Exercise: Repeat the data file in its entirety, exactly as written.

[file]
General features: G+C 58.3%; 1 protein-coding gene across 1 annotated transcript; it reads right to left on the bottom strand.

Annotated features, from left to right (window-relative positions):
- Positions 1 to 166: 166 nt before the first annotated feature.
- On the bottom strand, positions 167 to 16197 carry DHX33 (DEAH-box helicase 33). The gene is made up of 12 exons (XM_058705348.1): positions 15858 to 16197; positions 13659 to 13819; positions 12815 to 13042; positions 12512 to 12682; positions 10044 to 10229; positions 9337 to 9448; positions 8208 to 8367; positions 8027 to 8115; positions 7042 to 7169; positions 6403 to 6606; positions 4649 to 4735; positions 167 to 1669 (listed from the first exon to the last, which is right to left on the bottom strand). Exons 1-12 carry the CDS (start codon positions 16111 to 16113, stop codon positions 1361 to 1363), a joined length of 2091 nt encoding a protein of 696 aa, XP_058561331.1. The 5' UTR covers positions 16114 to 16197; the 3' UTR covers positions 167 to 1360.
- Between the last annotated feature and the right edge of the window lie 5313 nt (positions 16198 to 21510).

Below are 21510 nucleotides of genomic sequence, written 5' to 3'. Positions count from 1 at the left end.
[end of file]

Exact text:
General features: G+C 58.3%; 1 protein-coding gene across 1 annotated transcript; it reads right to left on the bottom strand.

Annotated features, from left to right (window-relative positions):
- Positions 1 to 166: 166 nt before the first annotated feature.
- On the bottom strand, positions 167 to 16197 carry DHX33 (DEAH-box helicase 33). The gene is made up of 12 exons (XM_058705348.1): positions 15858 to 16197; positions 13659 to 13819; positions 12815 to 13042; positions 12512 to 12682; positions 10044 to 10229; positions 9337 to 9448; positions 8208 to 8367; positions 8027 to 8115; positions 7042 to 7169; positions 6403 to 6606; positions 4649 to 4735; positions 167 to 1669 (listed from the first exon to the last, which is right to left on the bottom strand). Exons 1-12 carry the CDS (start codon positions 16111 to 16113, stop codon positions 1361 to 1363), a joined length of 2091 nt encoding a protein of 696 aa, XP_058561331.1. The 5' UTR covers positions 16114 to 16197; the 3' UTR covers positions 167 to 1360.
- Between the last annotated feature and the right edge of the window lie 5313 nt (positions 16198 to 21510).

Below are 21510 nucleotides of genomic sequence, written 5' to 3'. Positions count from 1 at the left end.